In honor of the man whose cell phone went off during the softest part of a performance of Mahler’s 9th Symphony by the New York Philharmonic recently, and thereby causing a national brouhaha, we revive “10 ways not to have your cell phone ring during the softest part of a Joshua Bell concert.” Substitute “Mahler 9” for “Joshua Bell” and you should be good to go.
1. Take the battery out and hand it to Esa-Pekka Salonen.
2. Bring along your portable drill. Drill a hole all the way through the cell phone, approximately an inch from the top (watch out for sparks; we suggest safety goggles). Thread a nylon strap through the hole and tie it around your neck.
3. Talk on your cell phone while driving to the concert and get in a crash.
4. Refuse on principle to attend Joshua Bell concerts.
5. Pretend for the two hours of the concert that you aren’t as important as you think you are and leave the cell phone at home.
6. Ask your wife (or partner) to wear her (or his) sexy stiletto heels to the Joshua Bell concert. Just before the Joshua Bell concert begins, as a piece of performance art, put your cell phone on the floor and have her (or him) smash it with her (or his) heels. Sweep up the pieces and put them in your pocket.
7. Call someone you know before the Joshua Bell concert begins. Let them listen to the Joshua Bell concert over the cell phone. You don’t hear them very often.
8. Roll the cell phone up inside your program (you were going to drop it anyway) and set the whole thing on fire.
9. It’s time to clean out your closet. Plan to do it the day of the Joshua Bell concert. It’s a big job. There are boxes in there with stuff from college, old love letters, oh, and that thing you thought you had lost. Gather the clothes (70’s bell bottoms, polyester leisure suits, Members Only jackets, the t-shirt from the Combat Rock Tour — it’s been a really long time) together in a garbage bag. Hmmm, you might as well take them right down to the Salvation Army — no better time than the present. When you get back you realize you forgot about the Joshua Bell concert and it’s too late to go.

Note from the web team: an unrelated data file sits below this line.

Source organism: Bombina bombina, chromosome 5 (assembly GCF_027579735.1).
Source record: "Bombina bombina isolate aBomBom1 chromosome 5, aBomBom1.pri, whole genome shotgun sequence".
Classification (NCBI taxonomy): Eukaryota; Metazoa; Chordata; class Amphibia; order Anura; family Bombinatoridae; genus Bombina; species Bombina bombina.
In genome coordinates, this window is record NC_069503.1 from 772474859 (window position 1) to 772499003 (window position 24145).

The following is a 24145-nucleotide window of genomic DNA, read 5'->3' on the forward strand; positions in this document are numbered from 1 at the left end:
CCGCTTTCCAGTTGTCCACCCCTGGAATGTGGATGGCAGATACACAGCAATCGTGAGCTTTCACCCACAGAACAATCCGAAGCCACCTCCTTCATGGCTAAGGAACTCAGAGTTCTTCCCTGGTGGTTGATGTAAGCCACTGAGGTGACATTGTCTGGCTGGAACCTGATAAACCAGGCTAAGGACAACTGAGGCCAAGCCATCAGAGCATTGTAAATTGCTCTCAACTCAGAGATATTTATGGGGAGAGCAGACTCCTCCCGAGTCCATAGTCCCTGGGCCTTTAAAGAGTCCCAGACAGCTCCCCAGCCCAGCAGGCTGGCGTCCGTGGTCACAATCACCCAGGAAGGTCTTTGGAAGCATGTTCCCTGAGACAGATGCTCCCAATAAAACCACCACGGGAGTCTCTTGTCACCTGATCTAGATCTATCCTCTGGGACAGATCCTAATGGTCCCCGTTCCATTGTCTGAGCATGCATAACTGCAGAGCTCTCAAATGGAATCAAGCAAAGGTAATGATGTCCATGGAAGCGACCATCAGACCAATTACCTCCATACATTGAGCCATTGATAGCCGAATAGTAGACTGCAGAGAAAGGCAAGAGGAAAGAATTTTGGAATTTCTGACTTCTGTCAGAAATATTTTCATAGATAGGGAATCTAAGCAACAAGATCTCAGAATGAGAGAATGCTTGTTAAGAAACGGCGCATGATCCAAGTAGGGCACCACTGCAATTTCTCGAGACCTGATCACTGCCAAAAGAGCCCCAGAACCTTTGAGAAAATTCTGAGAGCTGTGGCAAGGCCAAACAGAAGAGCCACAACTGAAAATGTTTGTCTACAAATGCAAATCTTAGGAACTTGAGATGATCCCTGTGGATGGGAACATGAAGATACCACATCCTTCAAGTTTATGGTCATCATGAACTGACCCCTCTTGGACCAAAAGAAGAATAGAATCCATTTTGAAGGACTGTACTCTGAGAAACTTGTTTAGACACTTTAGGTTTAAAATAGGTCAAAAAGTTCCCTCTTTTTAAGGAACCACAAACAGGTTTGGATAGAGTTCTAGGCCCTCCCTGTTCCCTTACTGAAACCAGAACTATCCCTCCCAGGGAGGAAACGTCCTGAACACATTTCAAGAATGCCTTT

10. All you have to do is hold the chicken, bring me the toast, give me a check for the chicken salad sandwich, and you haven’t broken any rules. Then, hold the cell phone between your knees.
Still as funny as ever. And no, I’m not biased, thank you very much.
Ooh, I was at a concert where E-PS said the “take the battery out” line to some poor person whose phone rang at an inopportune moment. Of course, following that demand is a lot harder with an iPhone . . .
We were at the same concert apparently.
I heard him say it twice, once during an interview or pre-concert lecture (not sure which), and the other at that concert. Phone rang just a few measures into whatever he was conducting, right?
Yes … just a few measures in, the way I remember it. He seemed, uncharacteristically, peeved.
This is hilarious! I will show this to Joshua Bell today.
Let me know what he said … if it was nice.
This musician blogs about both Mahler and being interrupted by a cell phone:
Beyond that, I can’t help but feel a bit of gratitude when I think of the various elements (both human and inanimate) described in her piece: The young adults from a Latin American country playing music so unfashionable among a large portion of their peer group (at least age-wise) worldwide, visiting the States to help their mostly older counterparts in LA, the “french fries” organ and its player perched at the top of a space greatly expanded to fit a larger than normal contingent of performers, the audaciousness of playing within a short period of time just about all the compositions of a remarkable composer, and a young conductor who is bringing some new interest to what has been mainly an old man’s game.